Human Capital Management, Risk Management

Are You Educated on Workplace Harassment Policies?

/ January 5, 2018 January 5, 2018

While an employer’s hiring and firing practices may present the greatest risk for litigation, lawsuits based on a company’s employment practices can happen for many reasons. Poorly written policies or a manager’s style can embroil a business in the complaint of a single employee.

Workplace harassment can come from a lack of managerial action as easily as from offensive behavior. A company’s risk level is reduced when employees have a solid understanding of company policies, as well as employees’ rights and responsibilities. It is the employer’s legal duty to communicate workplace conduct policies and to ensure every employee understands and adheres to them.


Workplace harassment is one of the most difficult risks for an employer to control. Whereas most forms of litigation are based on claims of deceitful or improper actions by company management, harassment suits usually seek to blame management for the ignorant, inappropriate or hateful actions of their employees.

Harassment is any form of malicious or exploitative behavior that alienates or damages an individual to the point of affecting employment conditions. Harassment can be caused by co-workers or managers, either individually or in groups. When the harassment is pervasive or repeated, the situation creates a hostile work environment.

No matter what party is responsible for the harassment, the employer could be implicated in an employee’s complaint. While it may be difficult for an isolated incident of co-worker harassment to be blamed on management, every instance of harassment must be regarded as extremely serious. Managers are responsible for promptly and thoroughly investigating and documenting all cases.

Types of Harassment

Though harassment comprises a variety of offenses, one of its more common forms is sexual harassment. While there are blatant acts of sexual harassment (threatening to fire subordinates if they do not grant sexual favors; an openly discriminatory system of promotion and pay), some less aggressive forms can be the result of an employee paying too much attention to a co-worker or an improper joke that had no direct target.

What constitutes as sexual harassment is not always clear to people. Opinions on offensive behavior vary widely, and courts often have to rule on what is defined as normal behavior. Generally, if an employee feels uncomfortable or harassed, he or she should report it immediately so the offensive behavior can be stopped.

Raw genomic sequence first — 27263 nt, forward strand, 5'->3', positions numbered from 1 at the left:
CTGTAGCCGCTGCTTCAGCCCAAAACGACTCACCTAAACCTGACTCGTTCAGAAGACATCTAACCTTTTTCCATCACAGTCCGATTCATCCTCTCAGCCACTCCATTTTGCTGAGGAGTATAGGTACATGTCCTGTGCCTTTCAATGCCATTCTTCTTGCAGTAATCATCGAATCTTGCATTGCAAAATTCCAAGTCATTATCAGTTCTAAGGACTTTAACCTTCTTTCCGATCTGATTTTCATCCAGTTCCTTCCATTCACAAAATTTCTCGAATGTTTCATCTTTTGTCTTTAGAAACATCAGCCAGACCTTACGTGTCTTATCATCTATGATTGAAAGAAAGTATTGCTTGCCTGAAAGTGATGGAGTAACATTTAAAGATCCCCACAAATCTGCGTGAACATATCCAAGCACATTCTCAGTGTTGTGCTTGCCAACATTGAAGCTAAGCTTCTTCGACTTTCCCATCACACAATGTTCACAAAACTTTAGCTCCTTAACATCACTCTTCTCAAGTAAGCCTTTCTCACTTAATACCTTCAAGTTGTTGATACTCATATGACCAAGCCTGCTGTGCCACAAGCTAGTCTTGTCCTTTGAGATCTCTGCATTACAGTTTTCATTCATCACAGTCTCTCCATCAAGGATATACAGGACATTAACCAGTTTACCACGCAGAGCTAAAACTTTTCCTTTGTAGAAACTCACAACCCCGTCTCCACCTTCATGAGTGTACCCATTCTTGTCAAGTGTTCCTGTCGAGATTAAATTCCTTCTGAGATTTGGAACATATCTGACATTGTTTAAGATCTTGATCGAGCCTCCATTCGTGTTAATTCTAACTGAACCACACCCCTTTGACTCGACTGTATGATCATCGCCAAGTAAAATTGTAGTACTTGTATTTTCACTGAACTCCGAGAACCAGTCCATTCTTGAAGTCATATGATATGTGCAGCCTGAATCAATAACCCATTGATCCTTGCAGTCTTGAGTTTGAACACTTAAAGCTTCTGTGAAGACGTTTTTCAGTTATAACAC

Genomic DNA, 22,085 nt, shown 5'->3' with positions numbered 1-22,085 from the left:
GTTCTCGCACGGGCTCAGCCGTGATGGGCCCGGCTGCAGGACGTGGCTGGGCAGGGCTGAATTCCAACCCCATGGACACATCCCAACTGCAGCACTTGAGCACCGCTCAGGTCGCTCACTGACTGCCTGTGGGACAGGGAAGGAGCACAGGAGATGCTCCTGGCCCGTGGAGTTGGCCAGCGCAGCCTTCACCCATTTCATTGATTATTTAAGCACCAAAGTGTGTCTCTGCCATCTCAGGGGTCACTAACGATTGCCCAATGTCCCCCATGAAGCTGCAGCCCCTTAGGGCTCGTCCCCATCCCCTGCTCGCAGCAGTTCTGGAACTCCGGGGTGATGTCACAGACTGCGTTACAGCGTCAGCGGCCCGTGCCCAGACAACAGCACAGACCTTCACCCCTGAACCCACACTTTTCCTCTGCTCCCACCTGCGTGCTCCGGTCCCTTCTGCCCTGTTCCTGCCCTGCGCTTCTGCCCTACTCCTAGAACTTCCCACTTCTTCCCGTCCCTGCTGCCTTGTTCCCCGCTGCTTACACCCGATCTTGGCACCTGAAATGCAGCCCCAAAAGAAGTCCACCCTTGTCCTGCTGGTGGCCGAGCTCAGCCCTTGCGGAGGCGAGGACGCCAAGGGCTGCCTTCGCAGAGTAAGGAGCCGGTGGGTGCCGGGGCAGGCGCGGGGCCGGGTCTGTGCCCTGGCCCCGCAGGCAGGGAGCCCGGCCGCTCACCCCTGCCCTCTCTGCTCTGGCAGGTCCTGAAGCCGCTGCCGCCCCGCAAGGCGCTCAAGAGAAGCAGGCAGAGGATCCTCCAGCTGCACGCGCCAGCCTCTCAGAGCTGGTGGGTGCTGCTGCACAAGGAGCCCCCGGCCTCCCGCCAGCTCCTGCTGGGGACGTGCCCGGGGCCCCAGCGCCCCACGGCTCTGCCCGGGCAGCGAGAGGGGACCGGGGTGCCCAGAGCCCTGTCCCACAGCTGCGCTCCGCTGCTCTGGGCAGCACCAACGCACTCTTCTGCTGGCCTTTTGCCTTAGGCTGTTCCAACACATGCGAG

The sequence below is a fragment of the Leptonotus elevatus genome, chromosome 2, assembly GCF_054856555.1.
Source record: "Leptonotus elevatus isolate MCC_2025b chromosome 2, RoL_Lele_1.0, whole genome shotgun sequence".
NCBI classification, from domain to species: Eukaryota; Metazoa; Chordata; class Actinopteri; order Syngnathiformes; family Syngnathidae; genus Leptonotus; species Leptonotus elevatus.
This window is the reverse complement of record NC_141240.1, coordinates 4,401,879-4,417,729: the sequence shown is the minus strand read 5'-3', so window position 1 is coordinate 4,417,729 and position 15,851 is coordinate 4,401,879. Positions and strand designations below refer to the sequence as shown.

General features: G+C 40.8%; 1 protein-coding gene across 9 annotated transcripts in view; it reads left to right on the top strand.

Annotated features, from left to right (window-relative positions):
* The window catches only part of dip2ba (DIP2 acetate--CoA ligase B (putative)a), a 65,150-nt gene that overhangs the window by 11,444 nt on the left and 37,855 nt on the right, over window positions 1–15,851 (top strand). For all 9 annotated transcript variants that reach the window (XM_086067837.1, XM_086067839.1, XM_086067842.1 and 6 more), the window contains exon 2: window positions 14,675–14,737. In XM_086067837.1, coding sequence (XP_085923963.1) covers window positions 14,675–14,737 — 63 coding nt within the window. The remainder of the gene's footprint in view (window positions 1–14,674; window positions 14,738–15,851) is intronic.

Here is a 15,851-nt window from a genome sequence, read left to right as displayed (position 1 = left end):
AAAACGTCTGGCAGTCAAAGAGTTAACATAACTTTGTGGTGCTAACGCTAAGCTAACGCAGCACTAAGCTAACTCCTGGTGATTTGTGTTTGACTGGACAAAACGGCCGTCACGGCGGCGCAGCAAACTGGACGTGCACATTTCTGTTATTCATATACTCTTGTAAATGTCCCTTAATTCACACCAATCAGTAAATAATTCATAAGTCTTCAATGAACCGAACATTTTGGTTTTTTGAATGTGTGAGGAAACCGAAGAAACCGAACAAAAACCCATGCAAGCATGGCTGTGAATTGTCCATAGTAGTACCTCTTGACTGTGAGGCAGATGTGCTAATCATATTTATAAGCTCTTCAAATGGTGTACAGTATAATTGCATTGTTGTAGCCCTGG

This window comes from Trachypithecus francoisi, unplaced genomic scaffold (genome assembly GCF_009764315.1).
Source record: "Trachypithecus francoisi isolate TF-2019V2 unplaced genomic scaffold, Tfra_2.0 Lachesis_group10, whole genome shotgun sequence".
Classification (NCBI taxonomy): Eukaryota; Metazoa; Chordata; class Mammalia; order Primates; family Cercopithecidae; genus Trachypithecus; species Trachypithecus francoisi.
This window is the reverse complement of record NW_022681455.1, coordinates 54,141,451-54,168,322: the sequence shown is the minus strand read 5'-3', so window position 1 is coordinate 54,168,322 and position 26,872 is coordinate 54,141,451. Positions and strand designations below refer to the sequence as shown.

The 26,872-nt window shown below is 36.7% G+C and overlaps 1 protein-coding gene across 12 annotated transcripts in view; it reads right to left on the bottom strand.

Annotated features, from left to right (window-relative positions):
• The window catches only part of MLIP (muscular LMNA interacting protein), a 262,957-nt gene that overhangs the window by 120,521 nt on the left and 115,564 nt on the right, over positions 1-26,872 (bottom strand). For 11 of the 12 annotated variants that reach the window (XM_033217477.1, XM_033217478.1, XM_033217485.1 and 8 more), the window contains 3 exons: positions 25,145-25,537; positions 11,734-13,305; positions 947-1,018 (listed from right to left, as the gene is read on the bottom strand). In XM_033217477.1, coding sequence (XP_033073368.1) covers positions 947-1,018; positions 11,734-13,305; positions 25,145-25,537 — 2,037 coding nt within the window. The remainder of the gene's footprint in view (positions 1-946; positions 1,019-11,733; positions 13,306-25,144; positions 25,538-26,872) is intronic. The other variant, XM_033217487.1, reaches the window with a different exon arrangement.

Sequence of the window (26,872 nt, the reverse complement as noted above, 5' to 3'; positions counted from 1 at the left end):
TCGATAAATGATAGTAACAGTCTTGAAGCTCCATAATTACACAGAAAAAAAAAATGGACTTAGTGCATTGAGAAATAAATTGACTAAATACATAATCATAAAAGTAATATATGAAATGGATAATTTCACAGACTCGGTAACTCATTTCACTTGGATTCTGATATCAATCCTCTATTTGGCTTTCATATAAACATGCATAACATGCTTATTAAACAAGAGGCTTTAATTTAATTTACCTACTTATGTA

An employer can take proactive steps to help prevent harassment and negligence litigation, which includes employee training, signed documentation of the training, and an agreement of understanding and willingness to comply with company standards. Training should happen on a regular basis, not just when employees are hired. Demonstrating and reminding workers of the severity of harassment can keep adverse actions from occurring and can demonstrate in court that managers made genuine preventive efforts.

Necessities of a Harassment Suit

Handbook policies and managers are representatives of a company and its culture. If either causes an employee to be ignored, punished or fired for a “protected attribute,” it will be viable grounds for a harassment case. To minimize this risk, companies must have trustworthy individuals in positions of authority and establish clear, unbiased handbook policies.

Typically, a claim of a hostile work environment succeeds only if the claimant first made his or her employer aware of the situation and the employer failed to take appropriate steps to correct the problem.

Employers should recognize that being able to prevent harassment litigation from being successful does not prevent the expensive litigation from occurring. Companies and managers take every step possible to keep employees from feeling harassed. Goodwill toward employees and an effort to accommodate concerns can prevent a host of legal issues. Most lawyers will not accept plaintiff cases unless an employer has disregarded the concerns of an employee.


Proper action by managers and HR representatives is of little value if it is not properly documented. If a suit is filed, the employer will need to provide proof of the facts pertaining to the suit. This may include proof of policies, training and management’s response the complainant’s original complaint. An employer needs solid proof that its managers took steps to prevent problems and inform employees about their rights. In addition, the employer must prove that when problems occurred, management responded promptly and appropriately.

Having employees read and agree to company policies provided in an employee handbook is a key method a company might use to protect itself and educate its workers. Handbooks should be written carefully and kept up to date. They should include policies as well as the employees’ responsibilities and rights. Managers should be subject to the handbook as well and carry out all investigations and evaluations with the rules of the handbook in mind. Handbooks must comply with local, state and federal laws. The employer may wish to have the handbook reviewed by legal counsel.

While not all risk of harassment complaints can be eliminated, well-written policies, management and employee training can lessen their occurrence.